Furthermore, in my opinion, lenders who interpose themselves into broker commission agreements are guilty of torteous interference of a contract, but we have accepted it.
For those readers in the blog-a-sphere who are interested in learning more about Buyer's Agents and How To Select A Buyer's Agent, there is an interesting article at: http://LivingWellinSanMateo.com/?$=buyer%27$+agent.
Final question: Did you as the Buyer have a Buyer's Agency Agreement with your agent, and if so, what does it say about compensation?
Having said all of this, I cannot imagine either the Listing Brokerage or the Selling Brokerage asking the Buyer to cough up the commission unless the selling agent talked to you the buyer about it in advance and if you signed a Buyer's Representation Agreement that specified you would be paying any shortage in commission.
I think a heart to heart with your agent is warranted. At the end of the day, if the Brokerages are not getting much commission, it's not your fault and they need to take one for the team (you). Because if they make you happy you'll tell many people of your great experience. If you're not happy you will tell EVERYONE of your bad experience.
Best of luck,
Cheers to you,
Irvine, CA & Houston, TX
2008 Chair, Pacific West AOR MLS Committe
2008 Member SoCal MLS Board of Directors
2008 Member SoCal MLS Steering Committee
2009 Member-elect, Pacific West AOR Board of Directors
2009 Member-elect SoCal MLS Board of Directors
As you have probably gathered, there are rules on how agents interact over commissions.
1. Listing agent posts a commission in the MLS & is OBLIGATED to honor it.
2. There is a provision that allows listing agents to disclose that a property is a "short sale" and that the commission is subject to the banks approval.
3. The buyer's agent is entitled to enter into an agreement with the buyer.
4. Agents have a responsibility to NOT permit commission disputes between the agents to become controversial with respect to the buyer &/or seller.
5. "Short Sale" lenders will try to make up their shortage by getting money from anyone in the transaction.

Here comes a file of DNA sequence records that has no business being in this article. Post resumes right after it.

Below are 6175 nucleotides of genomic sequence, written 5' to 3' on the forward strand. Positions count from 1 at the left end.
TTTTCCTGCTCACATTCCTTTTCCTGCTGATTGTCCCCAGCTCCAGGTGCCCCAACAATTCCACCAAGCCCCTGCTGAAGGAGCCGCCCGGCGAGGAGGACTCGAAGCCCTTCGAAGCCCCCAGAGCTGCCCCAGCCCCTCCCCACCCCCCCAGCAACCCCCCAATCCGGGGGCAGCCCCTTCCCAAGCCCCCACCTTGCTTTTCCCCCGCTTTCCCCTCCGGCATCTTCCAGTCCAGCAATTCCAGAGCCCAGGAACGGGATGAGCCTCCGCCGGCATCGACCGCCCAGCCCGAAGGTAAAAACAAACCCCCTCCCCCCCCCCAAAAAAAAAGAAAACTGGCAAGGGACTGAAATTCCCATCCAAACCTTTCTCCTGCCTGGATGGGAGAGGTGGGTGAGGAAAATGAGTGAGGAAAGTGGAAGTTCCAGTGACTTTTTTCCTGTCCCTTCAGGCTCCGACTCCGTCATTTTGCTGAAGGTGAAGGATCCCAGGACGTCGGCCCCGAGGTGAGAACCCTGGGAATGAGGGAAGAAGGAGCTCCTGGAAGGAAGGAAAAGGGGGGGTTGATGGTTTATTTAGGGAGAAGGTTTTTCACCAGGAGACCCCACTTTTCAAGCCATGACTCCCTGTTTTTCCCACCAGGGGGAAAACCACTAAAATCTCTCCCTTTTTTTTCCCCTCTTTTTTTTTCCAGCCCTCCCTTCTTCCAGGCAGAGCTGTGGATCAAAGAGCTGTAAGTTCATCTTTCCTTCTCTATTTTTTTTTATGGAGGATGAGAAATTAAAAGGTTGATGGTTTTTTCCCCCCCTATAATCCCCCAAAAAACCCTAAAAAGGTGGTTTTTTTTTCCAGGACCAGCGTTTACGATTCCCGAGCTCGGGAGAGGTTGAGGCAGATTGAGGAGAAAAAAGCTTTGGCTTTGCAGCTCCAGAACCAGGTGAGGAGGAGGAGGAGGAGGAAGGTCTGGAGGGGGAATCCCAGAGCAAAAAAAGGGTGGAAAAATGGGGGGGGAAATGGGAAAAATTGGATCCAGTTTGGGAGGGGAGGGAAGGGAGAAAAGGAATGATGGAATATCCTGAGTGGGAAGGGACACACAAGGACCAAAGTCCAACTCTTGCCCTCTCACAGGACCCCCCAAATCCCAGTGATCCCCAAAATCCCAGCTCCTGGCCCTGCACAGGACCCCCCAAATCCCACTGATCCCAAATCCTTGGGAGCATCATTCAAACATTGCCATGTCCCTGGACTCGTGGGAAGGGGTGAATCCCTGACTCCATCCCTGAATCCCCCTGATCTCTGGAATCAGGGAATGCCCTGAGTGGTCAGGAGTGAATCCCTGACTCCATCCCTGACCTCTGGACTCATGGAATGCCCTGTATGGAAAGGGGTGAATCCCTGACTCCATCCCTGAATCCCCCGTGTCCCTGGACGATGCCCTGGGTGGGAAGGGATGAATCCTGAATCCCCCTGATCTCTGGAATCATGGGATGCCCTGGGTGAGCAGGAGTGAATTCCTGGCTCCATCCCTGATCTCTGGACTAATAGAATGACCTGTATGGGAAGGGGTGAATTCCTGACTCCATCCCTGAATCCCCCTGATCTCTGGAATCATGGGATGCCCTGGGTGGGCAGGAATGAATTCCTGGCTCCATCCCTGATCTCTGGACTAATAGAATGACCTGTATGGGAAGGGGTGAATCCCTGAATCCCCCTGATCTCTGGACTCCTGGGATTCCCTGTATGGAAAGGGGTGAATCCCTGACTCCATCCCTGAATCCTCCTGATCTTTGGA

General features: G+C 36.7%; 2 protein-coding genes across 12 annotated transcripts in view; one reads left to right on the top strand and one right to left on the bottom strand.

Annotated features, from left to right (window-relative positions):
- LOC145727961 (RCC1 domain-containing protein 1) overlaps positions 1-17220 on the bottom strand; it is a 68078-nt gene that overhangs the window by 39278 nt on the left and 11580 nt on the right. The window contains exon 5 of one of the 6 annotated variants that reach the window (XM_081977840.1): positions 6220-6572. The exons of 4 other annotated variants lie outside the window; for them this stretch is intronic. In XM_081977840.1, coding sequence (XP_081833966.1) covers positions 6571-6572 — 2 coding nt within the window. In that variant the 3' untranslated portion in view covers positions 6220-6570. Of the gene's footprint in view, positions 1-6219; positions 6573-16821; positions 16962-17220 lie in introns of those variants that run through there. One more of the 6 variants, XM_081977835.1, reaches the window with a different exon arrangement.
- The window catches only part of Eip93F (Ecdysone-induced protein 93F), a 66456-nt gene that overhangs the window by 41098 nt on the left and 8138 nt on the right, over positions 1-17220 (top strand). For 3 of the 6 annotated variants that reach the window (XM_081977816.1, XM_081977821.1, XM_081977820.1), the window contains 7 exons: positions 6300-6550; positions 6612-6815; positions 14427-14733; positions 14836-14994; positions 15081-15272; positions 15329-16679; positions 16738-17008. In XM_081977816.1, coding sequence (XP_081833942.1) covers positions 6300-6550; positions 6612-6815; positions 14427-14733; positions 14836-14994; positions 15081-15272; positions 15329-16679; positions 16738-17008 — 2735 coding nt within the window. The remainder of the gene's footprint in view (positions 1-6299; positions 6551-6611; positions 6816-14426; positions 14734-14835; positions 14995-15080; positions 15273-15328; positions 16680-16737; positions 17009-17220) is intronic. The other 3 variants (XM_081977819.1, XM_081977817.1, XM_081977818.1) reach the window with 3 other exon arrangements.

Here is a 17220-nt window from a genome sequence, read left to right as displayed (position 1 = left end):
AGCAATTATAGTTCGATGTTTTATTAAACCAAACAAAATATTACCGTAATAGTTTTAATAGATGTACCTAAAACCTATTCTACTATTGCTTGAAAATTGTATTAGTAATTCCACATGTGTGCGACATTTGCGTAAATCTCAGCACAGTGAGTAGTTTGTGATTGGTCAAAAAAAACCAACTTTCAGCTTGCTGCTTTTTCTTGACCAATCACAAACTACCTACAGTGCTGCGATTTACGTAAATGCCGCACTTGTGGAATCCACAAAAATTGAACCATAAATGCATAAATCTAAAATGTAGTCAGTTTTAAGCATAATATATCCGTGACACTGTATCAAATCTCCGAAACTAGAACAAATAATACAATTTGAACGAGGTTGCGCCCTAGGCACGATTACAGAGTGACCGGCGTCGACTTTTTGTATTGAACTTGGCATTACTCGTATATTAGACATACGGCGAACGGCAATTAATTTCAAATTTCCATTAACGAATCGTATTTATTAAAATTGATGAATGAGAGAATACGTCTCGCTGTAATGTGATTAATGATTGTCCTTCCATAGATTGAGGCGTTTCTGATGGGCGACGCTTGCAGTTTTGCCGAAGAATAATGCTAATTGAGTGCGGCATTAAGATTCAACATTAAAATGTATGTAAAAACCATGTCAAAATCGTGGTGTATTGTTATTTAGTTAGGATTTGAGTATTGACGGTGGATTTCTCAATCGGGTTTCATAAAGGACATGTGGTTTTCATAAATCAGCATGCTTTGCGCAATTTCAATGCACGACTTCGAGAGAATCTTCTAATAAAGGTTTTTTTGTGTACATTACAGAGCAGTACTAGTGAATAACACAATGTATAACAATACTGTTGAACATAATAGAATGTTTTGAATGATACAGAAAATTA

From what you've said it may be that the bank is trying to get money from the agents and you. If this is the case it could easily seem to you that the agents are the ones trying to get money from you to make up the commission.
I would suggest getting a list of all of the bank's demands on you and the agents in writing so that you can try to understand what's going on.
Short sales can be incredibly sloppy because the banks don't feel that they have to follow any "rules".
Dilbeck Realtors, GMAC
Commision is between agents and who pays who and how much is usually outlined in the listing agreement. I take it that the offer was written with somesort of clause subject to bank approval of payoff/shortsale... (if not the listing agent has a bit more to worry about!!) so bank isn't chuffed with their net amount. If the property was in the MLS and advertised a co-op to the selling agent, that has to be honored (typically as part of the terms of memebership to the MLS).
In a round about way... your question's issue per se is between the bank, the listing agent and the seller... not between you, your agent and them. I am willing to bet that the listing agent is realizing that they are not earning a lot from this transaction and wanting someone else to pay them. **Double check to see how your buyer agency relationship addresses responsibility of 'sucess fee' with your agent. Under the scenerio you have given, you are not obliged to pay extra.... they may try and raise the purchase price though.